Civil Rights history makes the movement into a fairytale: Once upon a time there was racism; Martin Luther King Jr. marched into town; and we all lived happily ever after. The End. Nearly every Civil Rights movie follows this basic script. It would be nice if this history were true, but just about all of it is false.
The bottom line to serving as a Pastor and a Police officer is perspective. Although blurred at times, balance comes in knowing the exact perspective in which I serve and make decisions for that moment, and that ability only comes from one single source- God.
Long faded are the voices of the women at Seneca Falls Convention of 1848 fighting for women's rights, and long past are the reiterative pleas of Sojo...
Systems of domination wage wars against our psyches and imagination, constantly presenting us with realities in which Black people are dying in the present and have no possible future. Let us dream and conjure Black queer futures without prisons, police and gender-based violence.
I can be scared at the idea of a racist system that perpetuates violence against minority communities, but I cannot be scared of the very real consequences of this system on a personal level. I am not the one that will be harassed, beaten or shot.
For too long, the narrative of Martin Luther King Jr.'s life has not reflected his whole self and the radical vision he had for the world. And so on Martin Luther King Jr. Day on January 18th, I along with 23 other people got arrested while stopping traffic on the Bay Bridge.
Sadly, it's the voices of multi-millionaires or White pop stars that have taken precedent over those of unsupported coalitions or community organizations.
It doesn't take going to Iran or Afghanistan to experience severe trauma or life-threatening events. Our own streets and sidewalks are battlegrounds, but unlike war vets, many of us never get to leave.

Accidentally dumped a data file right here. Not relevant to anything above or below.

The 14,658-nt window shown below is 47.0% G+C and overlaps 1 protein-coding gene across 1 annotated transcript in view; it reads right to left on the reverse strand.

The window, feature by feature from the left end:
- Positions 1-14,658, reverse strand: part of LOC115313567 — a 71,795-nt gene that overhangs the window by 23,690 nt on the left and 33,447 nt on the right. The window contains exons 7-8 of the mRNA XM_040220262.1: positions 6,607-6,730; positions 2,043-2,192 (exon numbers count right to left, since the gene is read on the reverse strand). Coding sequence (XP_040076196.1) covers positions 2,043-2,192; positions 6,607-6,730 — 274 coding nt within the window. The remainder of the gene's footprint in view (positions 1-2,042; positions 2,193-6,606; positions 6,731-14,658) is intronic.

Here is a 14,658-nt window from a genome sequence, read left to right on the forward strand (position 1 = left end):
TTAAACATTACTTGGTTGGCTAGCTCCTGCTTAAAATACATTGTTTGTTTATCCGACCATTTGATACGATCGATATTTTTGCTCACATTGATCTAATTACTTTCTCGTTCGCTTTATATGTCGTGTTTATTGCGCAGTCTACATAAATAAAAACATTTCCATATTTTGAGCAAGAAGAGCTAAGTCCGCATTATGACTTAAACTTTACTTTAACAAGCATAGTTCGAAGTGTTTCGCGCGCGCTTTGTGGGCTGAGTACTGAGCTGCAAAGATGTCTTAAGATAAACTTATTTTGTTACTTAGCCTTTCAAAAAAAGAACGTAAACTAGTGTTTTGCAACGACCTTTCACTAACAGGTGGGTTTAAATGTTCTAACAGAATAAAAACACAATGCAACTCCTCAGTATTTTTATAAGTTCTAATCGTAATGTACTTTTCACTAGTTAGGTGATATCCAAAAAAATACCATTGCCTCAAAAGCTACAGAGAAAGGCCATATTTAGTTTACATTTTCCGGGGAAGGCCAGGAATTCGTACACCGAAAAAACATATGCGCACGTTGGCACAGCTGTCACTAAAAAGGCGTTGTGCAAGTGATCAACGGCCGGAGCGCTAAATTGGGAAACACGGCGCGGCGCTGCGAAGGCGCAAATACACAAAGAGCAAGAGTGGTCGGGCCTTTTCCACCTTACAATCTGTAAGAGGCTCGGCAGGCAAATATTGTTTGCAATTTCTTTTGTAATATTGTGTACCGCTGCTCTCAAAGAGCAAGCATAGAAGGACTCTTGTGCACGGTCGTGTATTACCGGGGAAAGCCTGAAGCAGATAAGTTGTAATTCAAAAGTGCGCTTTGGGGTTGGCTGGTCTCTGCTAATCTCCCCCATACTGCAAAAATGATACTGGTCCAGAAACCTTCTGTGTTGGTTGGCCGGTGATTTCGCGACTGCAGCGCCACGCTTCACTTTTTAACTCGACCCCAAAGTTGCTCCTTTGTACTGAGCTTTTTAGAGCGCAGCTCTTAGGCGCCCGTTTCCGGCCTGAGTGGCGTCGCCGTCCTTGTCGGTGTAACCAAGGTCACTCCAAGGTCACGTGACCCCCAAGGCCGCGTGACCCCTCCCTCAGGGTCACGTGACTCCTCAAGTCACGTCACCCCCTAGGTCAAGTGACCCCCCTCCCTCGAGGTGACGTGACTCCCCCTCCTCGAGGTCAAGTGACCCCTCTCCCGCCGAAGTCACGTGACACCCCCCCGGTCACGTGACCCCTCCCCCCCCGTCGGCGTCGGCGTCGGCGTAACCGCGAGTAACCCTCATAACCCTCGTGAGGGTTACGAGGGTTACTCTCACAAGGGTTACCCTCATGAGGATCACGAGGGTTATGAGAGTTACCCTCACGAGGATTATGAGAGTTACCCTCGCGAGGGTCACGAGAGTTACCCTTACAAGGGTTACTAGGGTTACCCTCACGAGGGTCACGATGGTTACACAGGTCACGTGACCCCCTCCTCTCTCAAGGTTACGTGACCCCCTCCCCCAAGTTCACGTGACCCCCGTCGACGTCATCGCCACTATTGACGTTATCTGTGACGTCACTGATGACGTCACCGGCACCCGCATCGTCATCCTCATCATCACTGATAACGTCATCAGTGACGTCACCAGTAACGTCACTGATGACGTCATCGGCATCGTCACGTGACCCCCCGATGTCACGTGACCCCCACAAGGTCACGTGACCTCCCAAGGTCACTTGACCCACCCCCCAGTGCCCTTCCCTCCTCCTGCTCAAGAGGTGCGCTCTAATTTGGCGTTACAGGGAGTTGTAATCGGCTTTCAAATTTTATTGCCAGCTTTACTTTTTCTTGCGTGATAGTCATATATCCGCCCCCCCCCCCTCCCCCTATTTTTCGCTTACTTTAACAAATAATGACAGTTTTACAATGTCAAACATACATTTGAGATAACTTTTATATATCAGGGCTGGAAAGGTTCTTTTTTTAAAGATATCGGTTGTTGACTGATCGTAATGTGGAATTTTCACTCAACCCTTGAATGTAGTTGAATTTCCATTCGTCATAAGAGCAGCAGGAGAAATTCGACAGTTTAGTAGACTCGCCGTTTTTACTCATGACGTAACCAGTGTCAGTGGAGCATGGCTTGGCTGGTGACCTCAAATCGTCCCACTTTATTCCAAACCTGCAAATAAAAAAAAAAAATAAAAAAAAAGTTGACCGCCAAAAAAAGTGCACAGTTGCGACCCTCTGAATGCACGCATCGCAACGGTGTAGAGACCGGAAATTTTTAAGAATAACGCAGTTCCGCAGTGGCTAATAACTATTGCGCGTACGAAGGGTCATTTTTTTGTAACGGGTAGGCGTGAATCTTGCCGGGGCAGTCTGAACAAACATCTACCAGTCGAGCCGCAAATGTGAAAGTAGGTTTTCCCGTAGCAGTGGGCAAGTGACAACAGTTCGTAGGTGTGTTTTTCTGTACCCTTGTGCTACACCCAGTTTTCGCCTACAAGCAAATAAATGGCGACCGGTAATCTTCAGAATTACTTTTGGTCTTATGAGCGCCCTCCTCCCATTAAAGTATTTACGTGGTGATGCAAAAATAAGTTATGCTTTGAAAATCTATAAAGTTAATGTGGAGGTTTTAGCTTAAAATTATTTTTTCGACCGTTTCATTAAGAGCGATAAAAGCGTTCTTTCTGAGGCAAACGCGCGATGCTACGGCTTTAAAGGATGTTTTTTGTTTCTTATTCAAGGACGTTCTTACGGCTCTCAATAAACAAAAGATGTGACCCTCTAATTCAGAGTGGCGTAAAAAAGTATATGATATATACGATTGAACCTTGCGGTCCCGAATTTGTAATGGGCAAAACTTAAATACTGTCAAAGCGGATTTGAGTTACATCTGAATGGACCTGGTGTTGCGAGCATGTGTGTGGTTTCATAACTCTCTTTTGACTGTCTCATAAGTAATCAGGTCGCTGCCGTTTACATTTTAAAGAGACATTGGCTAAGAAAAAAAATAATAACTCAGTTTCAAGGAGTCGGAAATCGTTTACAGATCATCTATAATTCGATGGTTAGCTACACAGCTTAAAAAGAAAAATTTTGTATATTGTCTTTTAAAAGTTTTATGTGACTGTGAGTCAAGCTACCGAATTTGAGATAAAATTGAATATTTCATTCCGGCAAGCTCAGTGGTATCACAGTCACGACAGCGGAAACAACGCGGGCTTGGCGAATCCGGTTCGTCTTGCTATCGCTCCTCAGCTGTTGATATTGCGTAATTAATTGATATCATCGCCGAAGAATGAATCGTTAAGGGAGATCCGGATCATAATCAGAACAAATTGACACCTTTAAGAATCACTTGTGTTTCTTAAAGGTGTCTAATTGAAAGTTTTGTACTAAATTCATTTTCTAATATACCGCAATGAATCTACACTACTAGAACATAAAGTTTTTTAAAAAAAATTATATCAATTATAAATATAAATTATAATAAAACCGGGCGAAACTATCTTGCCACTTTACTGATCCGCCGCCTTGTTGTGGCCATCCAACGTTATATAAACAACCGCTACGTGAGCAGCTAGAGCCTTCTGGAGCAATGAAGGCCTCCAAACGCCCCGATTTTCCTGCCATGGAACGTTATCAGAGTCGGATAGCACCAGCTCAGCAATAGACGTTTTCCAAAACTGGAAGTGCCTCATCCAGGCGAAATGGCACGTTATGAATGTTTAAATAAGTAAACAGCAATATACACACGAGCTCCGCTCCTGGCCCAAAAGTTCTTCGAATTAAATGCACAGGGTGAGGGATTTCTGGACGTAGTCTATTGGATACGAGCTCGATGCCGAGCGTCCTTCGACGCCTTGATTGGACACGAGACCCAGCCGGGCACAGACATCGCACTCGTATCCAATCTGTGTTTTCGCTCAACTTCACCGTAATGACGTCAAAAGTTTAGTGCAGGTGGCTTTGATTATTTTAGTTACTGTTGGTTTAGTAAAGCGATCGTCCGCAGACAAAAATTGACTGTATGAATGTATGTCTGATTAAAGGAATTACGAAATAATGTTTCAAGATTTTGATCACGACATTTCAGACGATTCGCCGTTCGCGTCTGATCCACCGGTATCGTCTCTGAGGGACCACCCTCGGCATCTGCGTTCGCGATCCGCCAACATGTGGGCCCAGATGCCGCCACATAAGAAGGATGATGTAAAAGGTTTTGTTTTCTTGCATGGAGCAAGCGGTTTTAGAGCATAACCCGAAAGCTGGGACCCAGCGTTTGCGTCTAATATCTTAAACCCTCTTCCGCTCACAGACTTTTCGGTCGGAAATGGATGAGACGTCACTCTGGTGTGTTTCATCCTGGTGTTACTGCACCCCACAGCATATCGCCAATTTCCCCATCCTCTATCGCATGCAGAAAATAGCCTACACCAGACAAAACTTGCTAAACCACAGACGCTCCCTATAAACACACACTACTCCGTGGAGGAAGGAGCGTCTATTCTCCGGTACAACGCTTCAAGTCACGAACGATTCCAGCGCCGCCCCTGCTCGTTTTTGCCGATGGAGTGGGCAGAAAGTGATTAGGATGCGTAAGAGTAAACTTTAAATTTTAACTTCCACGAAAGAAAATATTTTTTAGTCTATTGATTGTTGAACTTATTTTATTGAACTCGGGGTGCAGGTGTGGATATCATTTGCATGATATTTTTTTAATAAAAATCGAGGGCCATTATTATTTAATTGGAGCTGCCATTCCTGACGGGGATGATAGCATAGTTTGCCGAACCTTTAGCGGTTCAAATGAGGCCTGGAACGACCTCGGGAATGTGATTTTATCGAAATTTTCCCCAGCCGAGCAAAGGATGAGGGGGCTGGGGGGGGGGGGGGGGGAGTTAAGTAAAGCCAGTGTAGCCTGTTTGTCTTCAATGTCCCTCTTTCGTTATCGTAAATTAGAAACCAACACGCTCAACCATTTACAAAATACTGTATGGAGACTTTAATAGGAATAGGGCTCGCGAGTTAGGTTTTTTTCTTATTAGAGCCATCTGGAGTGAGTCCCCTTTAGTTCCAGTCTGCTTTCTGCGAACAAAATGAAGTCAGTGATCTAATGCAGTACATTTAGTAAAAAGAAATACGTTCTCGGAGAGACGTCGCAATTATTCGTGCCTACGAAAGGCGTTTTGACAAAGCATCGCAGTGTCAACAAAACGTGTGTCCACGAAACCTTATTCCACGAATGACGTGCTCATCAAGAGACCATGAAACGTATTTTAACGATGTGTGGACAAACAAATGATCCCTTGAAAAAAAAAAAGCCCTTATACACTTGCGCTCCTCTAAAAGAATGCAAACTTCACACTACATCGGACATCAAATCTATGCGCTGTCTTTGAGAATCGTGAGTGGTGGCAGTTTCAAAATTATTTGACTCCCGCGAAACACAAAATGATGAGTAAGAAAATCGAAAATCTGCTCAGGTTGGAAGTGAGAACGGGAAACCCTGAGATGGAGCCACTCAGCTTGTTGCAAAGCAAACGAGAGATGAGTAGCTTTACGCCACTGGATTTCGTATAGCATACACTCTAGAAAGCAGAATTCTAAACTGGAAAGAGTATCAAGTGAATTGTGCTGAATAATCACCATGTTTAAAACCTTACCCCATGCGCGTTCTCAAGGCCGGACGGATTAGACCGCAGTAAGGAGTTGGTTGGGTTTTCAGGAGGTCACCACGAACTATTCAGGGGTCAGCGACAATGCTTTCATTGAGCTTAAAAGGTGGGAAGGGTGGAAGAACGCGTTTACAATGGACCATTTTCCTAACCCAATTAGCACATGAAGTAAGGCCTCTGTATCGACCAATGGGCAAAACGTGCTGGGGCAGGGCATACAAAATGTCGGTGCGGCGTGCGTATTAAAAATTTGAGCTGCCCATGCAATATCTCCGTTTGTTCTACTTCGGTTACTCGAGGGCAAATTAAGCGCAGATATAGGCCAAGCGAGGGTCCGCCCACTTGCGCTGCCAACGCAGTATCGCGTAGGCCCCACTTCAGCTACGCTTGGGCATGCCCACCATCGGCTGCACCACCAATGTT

The text came late in the afternoon, like a flare to a group of weary organizers in Minneapolis who had spent the final months of 2015 occupying the 4th Precinct police station to protest the fatal shooting of yet another unarmed black man.
#BlackLivesMatter leaders are advocates. In light of the incessant number of shootings of black women, men, girls and boys, they are acting out. T...
It's pretty easy to understand. Unless you're trying not to.
During the Tamir Rice protest in downtown Cleveland, on December 29, 2015, police officer Brian Dorin, after using his cop car to "win" a game-of-chic...
The peace quotes some of my white friends like to promote is a half-hearted attempt to make themselves feel better about being white in a racially tense America. It's a means of sugar-coating a not-so-sweet reality. It's a way of looking at racial tensions through rose-colored, or should I say white-colored, glasses.
In the sixth GOP debate, Donald Trump told Americans: "The police are the most mistreated people in this country." On the same day, the Chicago Police Department released a video showing an officer killing Cedric Chatman in 2013.
Celebrations of the birthday of Dr. Martin Luther King, Jr. often center on the universalist rhetoric of his "I Have a Dream" speech, but Dr. King did far more than sound the call for freedom and justice. He took specific and often-controversial actions designed to make those goals a reality.
Prosecutors have the power to prevent almost all wrongful convictions by seeking the truth, not just a conviction. If the pursuit of justice were the only goal, innocent men and women would not find themselves collateral casualties.